Canadian linked to Mumbai attacks, PM confirms
November 17, 2009
Canadian Prime Minister Stephen Harper and his wife Laureen throw flower petals onto the memorial of Mahatma Gandhi during a ceremony in New Delhi, India.(November 17, 2009)ADRIAN WYLD/THE CANADIAN PRESS
New Delhi–Canadian authorities are co-operating with the U.S. and India to investigate a Canadian terrorism suspect who may have been in Mumbai days before last year's attacks, Prime Minister Stephen Harper said.
Speaking at a news conference Tuesday on the second day of his three-day visit to India, Harper confirmed he and Indian Prime Minister Manmohan Singh discussed the case of Tahawwur Hussain Rana, a Pakistani-born Canadian, during their meetings here.
India has increased security measures at its 17 nuclear installations amid concerns that Rana, 48, and an alleged accomplice may have monitored them during visits to India.
"We worked very closely with our American friends in this matter and Prime Minister Singh and I certainly discussed the case and are resolved to co-operate closely in the future on these matters," Harper told reporters.
Singh declined to comment on the case specifically. "We had a very fruitful discussion in expanding areas of co-operation between our two countries in dealing with this scourge of international terrorism," he said.
Rana was charged in October with conspiring to murder a Danish newspaper cartoonist whose work depicted the Prophet Muhammad in a disrespectful manner.
Rana, who owns a Chicago immigration concern and a meat processing plant, was arrested after FBI agents found DVDs in his apartment that featured Osama bin Laden and promoted al-Qaida. He has not been charged in connection with the allegations of spying on India's nuclear installations.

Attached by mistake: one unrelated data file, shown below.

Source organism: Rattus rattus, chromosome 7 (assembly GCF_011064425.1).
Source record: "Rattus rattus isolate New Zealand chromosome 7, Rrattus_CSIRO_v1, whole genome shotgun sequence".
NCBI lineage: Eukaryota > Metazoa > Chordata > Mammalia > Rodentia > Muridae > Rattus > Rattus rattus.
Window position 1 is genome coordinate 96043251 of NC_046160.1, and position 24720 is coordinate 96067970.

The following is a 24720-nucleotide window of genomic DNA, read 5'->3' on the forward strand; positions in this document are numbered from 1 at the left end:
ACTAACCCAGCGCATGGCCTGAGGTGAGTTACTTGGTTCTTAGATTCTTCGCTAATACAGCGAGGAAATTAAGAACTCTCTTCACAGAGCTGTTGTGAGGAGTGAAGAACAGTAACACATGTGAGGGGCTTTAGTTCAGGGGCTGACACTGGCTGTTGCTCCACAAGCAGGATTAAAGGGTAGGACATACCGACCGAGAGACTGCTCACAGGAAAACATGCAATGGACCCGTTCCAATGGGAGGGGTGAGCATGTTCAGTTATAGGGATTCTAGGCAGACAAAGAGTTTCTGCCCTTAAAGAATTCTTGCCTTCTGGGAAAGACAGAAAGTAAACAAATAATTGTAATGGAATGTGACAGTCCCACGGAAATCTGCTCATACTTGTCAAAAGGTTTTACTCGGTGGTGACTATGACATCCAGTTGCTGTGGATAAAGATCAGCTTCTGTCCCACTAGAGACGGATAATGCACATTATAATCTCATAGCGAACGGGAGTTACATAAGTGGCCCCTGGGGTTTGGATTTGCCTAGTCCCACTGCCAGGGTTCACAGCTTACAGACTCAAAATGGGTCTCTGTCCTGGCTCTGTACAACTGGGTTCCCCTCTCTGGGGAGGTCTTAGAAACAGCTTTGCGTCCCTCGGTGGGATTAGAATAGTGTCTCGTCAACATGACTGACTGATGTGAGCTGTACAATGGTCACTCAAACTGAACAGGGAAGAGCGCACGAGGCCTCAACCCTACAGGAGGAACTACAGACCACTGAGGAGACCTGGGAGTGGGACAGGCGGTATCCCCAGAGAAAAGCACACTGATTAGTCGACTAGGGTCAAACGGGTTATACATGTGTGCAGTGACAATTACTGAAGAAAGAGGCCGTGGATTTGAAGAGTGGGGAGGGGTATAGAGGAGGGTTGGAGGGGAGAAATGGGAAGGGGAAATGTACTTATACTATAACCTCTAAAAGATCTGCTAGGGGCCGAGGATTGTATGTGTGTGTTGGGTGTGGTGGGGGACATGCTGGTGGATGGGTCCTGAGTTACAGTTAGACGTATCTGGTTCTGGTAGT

U.S. prosecutors have said Rana and David Coleman Headley, an alleged co-conspirator also from Chicago, had also planned to target the National Defence College, a military school in New Delhi.
Rana has denied any wrongdoing.
Singh also assured Canadians that if Canada decides to allow its companies to sell uranium and nuclear technology to India, it will be used appropriately.
"We have entered into civil nuclear cooperation agreements with three counties: the U.S., Russia and France and we will do all that is within our power to ensure safety and security of our nuclear installations," Singh said. "There should be no doubt about that."
Canadian companies have been barred from selling nuclear materials or related services to India because it secretly used Canadian technology to develop its nuclear weapons program in 1974.
Harper insisted Canada has "great faith in our Indian friends and partners. We are not living in the 1970s. We are living in 2009."
The prime minister also met with a number of top India government officials Tuesday, including the foreign minister, the vice-president, Prime Minister Manmohan Singh, and Sonia Gandhi, leader of the Indian National Congress Party.
In between, Harper and his wife Laureen visited the memorial site to Mahatma Ghandi, the father of modern India.
The prime minister inscribed the visitor's book calling Ghandi a "model for all humanity," then he and Laureen tossed rose petals on the spare, black marble monument.
With files from The Canadian Press